And so the positions he took which were — then qualified him as the conservative guy now qualify him as the moderate. I do this Bain issue is the only thing that could scramble all this, because the Bain attack on these — on Wall Street shenanigans or what is seen as exorbitant profits, on destroying people’s jobs, that’s something that doesn’t hit left, right, center, moderate, conservative.

That’s something that could scramble the whole race. Romney has based his whole campaign on the idea that this experience at Bain qualifies him to be president. I think we actually should have a good discussion on whether that kind of experience does qualify you to be president. Did it qualify Jon Corzine to be a good governor of New Jersey to have worked at Goldman Sachs? Not necessarily.

Is all capitalism equally right? This has actually, I think, begun a good debate. I doubt it’s going to hurt him in the polls tonight, but it’s begun a good debate where Romney really has to explain what exactly he did at Bain and why exactly that qualifies him to be president.

GWEN IFILL: Okay, Mark, let’s talk about the next tier.

Assuming that you’re right and Mitt Romney cannot be caught up to tonight — we have seen surprises before, but assume that for a moment — what about the next tier? Does Jon Huntsman live to fight another day if he comes in number two, or does he have to pull out if he comes in number three?

MARK SHIELDS: I don’t know where Jon Huntsman goes from here, Gwen.

He’s invested all his time, effort, energy and resources in one state. And to claim that a third-place finish qualifies him as the silver medal behind Ron Paul, if that’s the case, and Mitt Romney, I don’t think that’s a compelling case to go forward, especially when all your resources have been tied up here.

Just one point, Gwen, on the point that David raised. Going after Mitt Romney on Bain is really quite comparable to going after John Kerry, as the Bush campaign did in 2004, on his military valor record. In other words, you’re going after your opponent on the strongest possible argument that he has for his own election.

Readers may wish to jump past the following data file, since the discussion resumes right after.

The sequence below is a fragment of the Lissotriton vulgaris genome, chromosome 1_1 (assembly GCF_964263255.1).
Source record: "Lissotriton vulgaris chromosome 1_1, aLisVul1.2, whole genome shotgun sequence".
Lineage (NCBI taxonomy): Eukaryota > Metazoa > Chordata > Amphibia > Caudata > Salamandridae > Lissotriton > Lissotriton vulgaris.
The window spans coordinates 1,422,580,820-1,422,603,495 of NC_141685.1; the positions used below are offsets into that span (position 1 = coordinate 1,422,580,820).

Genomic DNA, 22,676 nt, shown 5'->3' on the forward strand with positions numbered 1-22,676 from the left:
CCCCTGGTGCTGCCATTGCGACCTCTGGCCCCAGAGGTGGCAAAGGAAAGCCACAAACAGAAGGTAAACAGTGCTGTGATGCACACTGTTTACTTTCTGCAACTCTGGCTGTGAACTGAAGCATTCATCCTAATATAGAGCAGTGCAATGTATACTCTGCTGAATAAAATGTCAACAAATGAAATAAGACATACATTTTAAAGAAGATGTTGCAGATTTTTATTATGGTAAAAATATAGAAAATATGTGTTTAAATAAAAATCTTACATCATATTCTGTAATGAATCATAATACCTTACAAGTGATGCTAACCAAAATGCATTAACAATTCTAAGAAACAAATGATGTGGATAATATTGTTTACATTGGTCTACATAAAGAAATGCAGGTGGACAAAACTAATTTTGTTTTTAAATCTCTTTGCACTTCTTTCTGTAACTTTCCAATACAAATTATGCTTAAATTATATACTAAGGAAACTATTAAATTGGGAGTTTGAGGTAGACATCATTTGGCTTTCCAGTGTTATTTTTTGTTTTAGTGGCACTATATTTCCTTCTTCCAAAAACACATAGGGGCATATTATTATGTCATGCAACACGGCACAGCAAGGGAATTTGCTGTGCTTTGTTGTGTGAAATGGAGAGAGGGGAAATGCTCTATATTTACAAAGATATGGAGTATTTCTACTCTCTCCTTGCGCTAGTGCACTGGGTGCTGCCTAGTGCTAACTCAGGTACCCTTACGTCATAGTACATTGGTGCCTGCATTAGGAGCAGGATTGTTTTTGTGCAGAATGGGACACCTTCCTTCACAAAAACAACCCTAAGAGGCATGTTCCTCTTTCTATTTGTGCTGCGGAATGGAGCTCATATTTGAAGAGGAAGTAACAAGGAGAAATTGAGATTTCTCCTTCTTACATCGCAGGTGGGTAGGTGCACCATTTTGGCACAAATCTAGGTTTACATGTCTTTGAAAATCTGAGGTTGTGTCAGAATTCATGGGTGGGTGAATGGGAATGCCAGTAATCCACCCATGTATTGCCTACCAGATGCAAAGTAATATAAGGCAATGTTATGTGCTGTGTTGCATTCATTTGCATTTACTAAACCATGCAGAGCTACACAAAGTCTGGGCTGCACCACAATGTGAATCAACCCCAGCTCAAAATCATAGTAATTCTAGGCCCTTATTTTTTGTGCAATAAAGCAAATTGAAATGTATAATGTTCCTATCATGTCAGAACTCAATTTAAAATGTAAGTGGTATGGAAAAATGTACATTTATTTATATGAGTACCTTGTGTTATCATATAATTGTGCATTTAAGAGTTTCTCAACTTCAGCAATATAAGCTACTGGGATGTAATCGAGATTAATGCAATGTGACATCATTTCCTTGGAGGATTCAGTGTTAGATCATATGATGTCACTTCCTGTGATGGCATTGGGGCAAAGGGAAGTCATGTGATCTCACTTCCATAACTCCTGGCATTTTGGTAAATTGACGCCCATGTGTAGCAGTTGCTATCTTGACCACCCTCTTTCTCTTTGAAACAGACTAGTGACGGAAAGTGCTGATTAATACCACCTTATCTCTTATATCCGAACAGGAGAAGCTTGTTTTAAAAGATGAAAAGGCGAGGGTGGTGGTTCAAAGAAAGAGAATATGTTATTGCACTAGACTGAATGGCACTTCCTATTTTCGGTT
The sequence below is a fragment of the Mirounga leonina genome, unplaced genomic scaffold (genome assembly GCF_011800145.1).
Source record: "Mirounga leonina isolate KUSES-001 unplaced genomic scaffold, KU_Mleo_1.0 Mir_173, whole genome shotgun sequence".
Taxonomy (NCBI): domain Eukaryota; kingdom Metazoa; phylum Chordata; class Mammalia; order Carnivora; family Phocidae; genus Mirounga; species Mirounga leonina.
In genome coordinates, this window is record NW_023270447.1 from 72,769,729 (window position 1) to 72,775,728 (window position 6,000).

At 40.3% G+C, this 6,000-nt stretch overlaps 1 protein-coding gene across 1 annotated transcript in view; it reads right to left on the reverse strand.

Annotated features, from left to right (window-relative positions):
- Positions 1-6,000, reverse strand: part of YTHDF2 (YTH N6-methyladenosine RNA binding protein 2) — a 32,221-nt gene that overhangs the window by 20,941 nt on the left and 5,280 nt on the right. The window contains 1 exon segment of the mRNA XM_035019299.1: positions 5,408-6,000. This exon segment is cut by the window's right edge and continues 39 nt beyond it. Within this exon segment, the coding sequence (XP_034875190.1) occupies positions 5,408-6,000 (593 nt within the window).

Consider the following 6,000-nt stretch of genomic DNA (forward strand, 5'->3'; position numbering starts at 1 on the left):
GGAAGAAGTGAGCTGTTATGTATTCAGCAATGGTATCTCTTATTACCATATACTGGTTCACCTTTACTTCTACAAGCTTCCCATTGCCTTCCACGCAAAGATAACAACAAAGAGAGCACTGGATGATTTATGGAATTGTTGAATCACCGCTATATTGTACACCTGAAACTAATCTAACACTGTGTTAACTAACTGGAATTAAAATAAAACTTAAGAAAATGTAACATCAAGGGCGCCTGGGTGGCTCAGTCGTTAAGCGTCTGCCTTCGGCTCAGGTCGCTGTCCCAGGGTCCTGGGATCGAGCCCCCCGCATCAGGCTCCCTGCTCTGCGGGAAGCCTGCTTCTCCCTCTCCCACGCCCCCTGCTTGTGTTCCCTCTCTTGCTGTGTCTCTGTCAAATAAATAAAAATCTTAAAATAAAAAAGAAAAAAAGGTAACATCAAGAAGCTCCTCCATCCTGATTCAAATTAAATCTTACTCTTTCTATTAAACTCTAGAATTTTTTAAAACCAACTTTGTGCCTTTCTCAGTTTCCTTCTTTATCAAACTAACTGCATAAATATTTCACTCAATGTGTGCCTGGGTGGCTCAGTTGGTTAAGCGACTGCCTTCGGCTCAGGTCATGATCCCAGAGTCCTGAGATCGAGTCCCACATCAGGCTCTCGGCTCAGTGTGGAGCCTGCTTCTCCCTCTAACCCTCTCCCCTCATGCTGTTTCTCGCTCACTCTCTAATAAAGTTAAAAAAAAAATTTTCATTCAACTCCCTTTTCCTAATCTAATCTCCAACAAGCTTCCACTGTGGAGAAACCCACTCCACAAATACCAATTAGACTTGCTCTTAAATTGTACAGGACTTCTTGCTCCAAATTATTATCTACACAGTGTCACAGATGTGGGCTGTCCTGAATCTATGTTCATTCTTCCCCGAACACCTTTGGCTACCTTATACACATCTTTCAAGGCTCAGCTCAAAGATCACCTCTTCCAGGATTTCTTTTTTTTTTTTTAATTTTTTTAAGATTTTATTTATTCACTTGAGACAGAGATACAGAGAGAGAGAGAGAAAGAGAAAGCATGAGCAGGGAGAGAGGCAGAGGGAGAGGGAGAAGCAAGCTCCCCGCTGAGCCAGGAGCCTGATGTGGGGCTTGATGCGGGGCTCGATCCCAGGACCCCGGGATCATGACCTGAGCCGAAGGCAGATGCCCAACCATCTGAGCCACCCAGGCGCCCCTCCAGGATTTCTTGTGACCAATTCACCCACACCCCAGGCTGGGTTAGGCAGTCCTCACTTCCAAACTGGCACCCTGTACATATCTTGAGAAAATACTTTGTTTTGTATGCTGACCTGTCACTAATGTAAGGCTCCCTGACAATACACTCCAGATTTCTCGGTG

That has been the case for Mitt Romney, that he’s been a businessman. You sabotage that, or at least raise questions about it and what kind of a businessman he was — and I think it is going to be part of the debate — and especially when it’s being raised by Republicans, it has to be nothing but good news for President Obama’s campaign, that they’re not raising it for the first time, that it’s actually Republicans doing it.

GWEN IFILL: So, David, let’s assume it’s one, two, three somehow with those three, that’s to say, Romney, Huntsman and Paul, and shake that around.

Let’s go to the next tier. Newt Gingrich and Rick Santorum ran pretty vigorous campaigns here, but neither of them had a dime to spend on television. Are they just looking forward to South Carolina and hoping they get out of here without embarrassing themselves tonight?

DAVID BROOKS: Yeah. They’re all praying to be the one person left to be the one anti-Romney. They’re all praying all the other anti-Romneys drop out and it becomes a one-on-one race.

The problem is, as long as they all think they can be the one remaining anti-Romney, they are all going to stay in, so you never get that one-on-one race. And so that’s more or less what we’re looking at.

There was another bit of data which came out in some of the national polling among Republicans which wasn’t who do you like, but who can you accept, who can you live with?

GWEN IFILL: Yeah.

DAVID BROOKS: And Romney was really the only candidate who most — who the majority of Republicans can accept. The majority of Republican voters cannot accept any of the others. So, that makes you think it’s still very much Romney’s to lose.

GWEN IFILL: So, electability becomes the turning point tonight, Mark?

MARK SHIELDS: It’s important.

And I think you’ll see this. If Mitt Romney does win, as expected, here tonight in New Hampshire, his own national poll numbers will continue to rise. And as that happens, the sense of inevitability will, in fact, increase.

But South Carolina always wants to play a part and have a voice in these things. And I’m sure they will.

GWEN IFILL: Okay, well, we’ll be waiting for South Carolina, but, most importantly, we will be waiting for tonight’s results.

Thank you, Mark.

Thank you, David.

MARK SHIELDS: Thank you.